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Govt working on faster litigation disposal in CAT, says Jitendra Singh

Union minister Jitendra Singh said that under Prime Minister Narendra Modi's leadership, the government is constantly removing bottlenecks for faster disposal of litigation in the CAT

Jitendra Singh

Jitendra Singh

ANI General News
Union minister Jitendra Singh on Friday said that under Prime Minister Narendra Modi's leadership, the government is constantly removing bottlenecks for faster disposal of litigation in the Central Administrative Tribunal across the country, said a press release by Ministry of Personnel, Public Grievances & Pensions.
While addressing the two-day Orientation Workshop for the Members of the Central Administrative Tribunal at the Indian Institute of Public Administration (IIPA) in New Delhi today, Jitendra Singh, who is also the Chairman of the IIPA Executive Council, said that the government, in the last eight years, has repealed around 2,000 laws which had become obsolete.
He said that the government has looked forward and made efforts to reduce the burden of the judiciary by simplifying procedures and removing hurdles, added the statement.
Singh also launched the Namani Gange Calendar on the occasion.
Singh said that while conceptualising the idea of a Central Administrative Tribunal (CAT), it was expected that the setting up of such Administrative Tribunals to deal exclusively with service matters would go a long way in not only reducing the burden of the various Courts and thereby giving them more time to deal with other cases expeditiously but would also provide to the persons covered by the Administrative Tribunals speedy relief in respect of their grievances.
He said that Parliament enacted Article 323A to provide for special Tribunals for the purpose of hearing specialized matters like service matters on two grounds, first, the High Court is so much burdened with other types of works and, therefore, it is not possible for it to expeditiously dispose of service matters. And, second, the service matters need an amount of specialization and, therefore, an element of the experience of service matters is necessary
The Union Minister said that with the increasing pendency of litigation before the High Courts, the theory of 'alternative institutional mechanisms' has also been propounded to defend the establishment of Administrative Tribunals. He noted that these Administrative Tribunals are expected to function as a viable substitute for the High Courts.
Singh said that the Administrative Tribunals are distinguishable from the ordinary courts with regard to their jurisdiction and procedure, as they exercise jurisdiction only in relation to the service matters of the litigants covered by the Act.
He stated that these Tribunals are also free from many of the procedural technicalities of the ordinary courts. Singh said that the Tribunal is thus now manned by persons having vast experience in judiciary and administration, resulting not only in quick disposal of cases, but quality judgments as well.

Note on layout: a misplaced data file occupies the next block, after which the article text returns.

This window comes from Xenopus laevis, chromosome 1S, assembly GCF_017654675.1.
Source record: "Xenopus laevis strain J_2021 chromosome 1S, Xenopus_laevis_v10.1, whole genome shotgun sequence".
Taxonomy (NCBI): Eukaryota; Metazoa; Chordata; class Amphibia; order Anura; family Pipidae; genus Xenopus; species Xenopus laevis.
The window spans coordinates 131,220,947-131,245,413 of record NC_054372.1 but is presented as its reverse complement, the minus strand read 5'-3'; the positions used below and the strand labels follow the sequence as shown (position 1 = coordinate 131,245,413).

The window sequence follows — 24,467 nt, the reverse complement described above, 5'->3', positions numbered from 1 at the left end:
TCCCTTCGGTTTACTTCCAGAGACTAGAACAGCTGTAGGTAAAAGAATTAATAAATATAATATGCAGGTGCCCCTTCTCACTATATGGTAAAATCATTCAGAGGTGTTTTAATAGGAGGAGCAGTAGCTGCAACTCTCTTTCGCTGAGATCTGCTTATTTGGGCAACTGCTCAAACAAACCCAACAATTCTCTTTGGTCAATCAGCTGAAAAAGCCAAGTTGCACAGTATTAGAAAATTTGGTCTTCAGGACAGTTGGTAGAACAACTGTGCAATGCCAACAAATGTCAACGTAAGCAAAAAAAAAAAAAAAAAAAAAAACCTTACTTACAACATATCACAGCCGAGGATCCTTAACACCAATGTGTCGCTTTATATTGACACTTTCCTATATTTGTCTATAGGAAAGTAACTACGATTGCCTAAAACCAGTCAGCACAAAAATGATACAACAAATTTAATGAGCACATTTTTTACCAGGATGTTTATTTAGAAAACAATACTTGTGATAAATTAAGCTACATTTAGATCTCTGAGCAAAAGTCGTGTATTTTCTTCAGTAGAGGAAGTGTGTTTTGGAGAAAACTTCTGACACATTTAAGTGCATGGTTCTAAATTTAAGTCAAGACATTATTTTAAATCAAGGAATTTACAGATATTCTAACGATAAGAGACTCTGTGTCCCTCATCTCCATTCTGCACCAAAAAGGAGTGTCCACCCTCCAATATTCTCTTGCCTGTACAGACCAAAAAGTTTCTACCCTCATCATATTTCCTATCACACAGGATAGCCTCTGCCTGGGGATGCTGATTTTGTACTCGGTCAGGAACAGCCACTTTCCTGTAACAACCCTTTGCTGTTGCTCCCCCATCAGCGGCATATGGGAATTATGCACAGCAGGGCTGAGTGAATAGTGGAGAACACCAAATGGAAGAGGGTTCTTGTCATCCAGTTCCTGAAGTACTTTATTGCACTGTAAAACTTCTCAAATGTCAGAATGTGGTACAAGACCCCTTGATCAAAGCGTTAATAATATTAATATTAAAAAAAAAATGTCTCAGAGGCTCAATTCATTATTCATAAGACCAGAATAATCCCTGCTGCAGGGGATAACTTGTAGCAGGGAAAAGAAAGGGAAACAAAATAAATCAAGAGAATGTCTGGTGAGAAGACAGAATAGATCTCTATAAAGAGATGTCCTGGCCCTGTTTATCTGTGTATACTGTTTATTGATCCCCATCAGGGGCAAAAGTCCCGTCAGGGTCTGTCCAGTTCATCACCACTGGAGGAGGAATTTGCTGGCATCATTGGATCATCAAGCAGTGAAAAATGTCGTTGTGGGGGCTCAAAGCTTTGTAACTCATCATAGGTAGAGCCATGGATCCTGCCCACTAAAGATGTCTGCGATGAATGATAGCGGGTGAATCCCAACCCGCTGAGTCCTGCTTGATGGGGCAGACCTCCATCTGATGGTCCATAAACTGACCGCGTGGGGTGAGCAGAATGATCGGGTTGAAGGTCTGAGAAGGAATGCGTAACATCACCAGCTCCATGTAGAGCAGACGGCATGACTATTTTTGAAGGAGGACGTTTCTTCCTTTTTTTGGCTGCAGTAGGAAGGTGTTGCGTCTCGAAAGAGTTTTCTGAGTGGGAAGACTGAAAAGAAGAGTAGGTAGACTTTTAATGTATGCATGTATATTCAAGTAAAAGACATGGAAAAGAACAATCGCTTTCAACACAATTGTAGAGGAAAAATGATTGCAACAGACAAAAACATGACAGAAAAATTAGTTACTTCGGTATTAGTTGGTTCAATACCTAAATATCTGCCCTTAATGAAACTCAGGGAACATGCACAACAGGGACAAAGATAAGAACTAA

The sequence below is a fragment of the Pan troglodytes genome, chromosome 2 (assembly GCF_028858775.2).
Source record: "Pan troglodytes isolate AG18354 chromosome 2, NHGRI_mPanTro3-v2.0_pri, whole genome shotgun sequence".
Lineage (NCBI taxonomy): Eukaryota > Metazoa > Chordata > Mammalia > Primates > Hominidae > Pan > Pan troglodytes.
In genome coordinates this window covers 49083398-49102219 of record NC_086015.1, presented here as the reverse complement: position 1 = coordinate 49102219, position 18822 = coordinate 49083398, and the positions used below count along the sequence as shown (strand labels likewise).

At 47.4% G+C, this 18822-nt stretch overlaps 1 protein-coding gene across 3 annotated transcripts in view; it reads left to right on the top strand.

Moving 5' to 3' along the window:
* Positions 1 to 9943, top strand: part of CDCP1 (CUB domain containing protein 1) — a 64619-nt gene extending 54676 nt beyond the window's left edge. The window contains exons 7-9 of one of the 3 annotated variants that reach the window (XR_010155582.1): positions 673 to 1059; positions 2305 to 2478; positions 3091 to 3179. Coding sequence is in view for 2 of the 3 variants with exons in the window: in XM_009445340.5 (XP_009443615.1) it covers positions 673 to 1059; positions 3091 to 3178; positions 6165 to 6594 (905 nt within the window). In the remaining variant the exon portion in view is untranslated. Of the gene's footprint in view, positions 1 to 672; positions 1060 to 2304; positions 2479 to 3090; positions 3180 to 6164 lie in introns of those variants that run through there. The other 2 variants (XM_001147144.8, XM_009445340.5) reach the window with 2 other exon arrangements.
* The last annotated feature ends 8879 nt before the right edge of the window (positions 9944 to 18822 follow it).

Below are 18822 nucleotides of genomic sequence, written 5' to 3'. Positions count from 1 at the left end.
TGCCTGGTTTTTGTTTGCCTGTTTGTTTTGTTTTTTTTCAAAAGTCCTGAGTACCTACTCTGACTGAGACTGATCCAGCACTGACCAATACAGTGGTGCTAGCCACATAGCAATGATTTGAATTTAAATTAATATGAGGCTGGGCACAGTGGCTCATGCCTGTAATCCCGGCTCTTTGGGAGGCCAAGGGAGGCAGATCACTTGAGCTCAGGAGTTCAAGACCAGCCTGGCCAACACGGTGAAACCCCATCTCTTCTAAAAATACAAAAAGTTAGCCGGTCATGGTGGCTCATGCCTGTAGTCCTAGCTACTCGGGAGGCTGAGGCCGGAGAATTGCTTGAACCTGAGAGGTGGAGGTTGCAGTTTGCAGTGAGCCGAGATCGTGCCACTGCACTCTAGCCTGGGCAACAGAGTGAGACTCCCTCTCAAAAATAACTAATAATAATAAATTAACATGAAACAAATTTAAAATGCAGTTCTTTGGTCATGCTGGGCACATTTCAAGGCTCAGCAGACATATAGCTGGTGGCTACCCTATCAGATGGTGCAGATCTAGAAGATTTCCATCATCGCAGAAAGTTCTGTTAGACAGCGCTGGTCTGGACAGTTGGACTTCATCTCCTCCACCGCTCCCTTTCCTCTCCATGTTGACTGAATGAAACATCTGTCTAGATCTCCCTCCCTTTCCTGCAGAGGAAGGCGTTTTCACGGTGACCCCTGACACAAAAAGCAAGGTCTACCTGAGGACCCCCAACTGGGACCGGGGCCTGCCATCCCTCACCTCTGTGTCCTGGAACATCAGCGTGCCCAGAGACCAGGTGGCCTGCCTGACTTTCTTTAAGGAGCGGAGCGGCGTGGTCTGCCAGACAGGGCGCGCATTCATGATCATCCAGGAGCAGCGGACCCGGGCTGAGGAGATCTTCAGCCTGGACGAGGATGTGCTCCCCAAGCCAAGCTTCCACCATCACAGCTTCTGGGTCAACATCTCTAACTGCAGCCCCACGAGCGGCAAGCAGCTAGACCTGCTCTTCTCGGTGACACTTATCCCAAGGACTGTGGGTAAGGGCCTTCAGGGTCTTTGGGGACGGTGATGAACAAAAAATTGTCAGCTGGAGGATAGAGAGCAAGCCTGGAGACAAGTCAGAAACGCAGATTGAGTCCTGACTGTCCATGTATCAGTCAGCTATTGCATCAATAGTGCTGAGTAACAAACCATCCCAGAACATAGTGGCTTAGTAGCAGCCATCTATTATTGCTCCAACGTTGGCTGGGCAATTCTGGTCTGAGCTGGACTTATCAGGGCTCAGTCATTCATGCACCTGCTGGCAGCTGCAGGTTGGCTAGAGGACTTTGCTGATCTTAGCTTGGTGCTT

He appreciated the fact that these Members are discharging their duties similarly as are being discharged by higher judiciary in the country, independently of government intervention and the Chairman of the Tribunal can be given powers akin to that of the Chief Justice of a High Court.
The Central Administrative Tribunal (CAT) was set up on November 1, 1985. with Benches in five places. As of date, it has 19 regular Benches, 17 of which operate at the principal seats of High Courts and the remaining two at Jaipur and Lucknow. Both the newly created Benches at Jammu and Srinagar have been made functional.
The Jammu Bench was made functional w.e.f. June 8, 2020, and the Srinagar Bench has recently been made functional w.e.f. November 23, 2021. Singh noted with satisfaction that since its inception in 1985 and up to November 30, 2022, 8,93,705 cases have been received in CAT for adjudication (including those transferred from High Courts), out of which 8,12,806 cases have been disposed of, leaving a pendency of 80,899 cases.
He noted that the disposal rate by CAT, on average, has been above 90 per cent. He said that there is no doubt that the Central Administrative Tribunal has come a long way and is rightly being characterised by the uniqueness of its jurisdiction and procedure. Freedom from the long-drawn mandatory procedural technicalities has enabled it to achieve an unmatched disposal rate.

(Only the headline and picture of this report may have been reworked by the Business Standard staff; the rest of the content is auto-generated from a syndicated feed.)

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First Published: Jan 28 2023 | 8:35 AM IST

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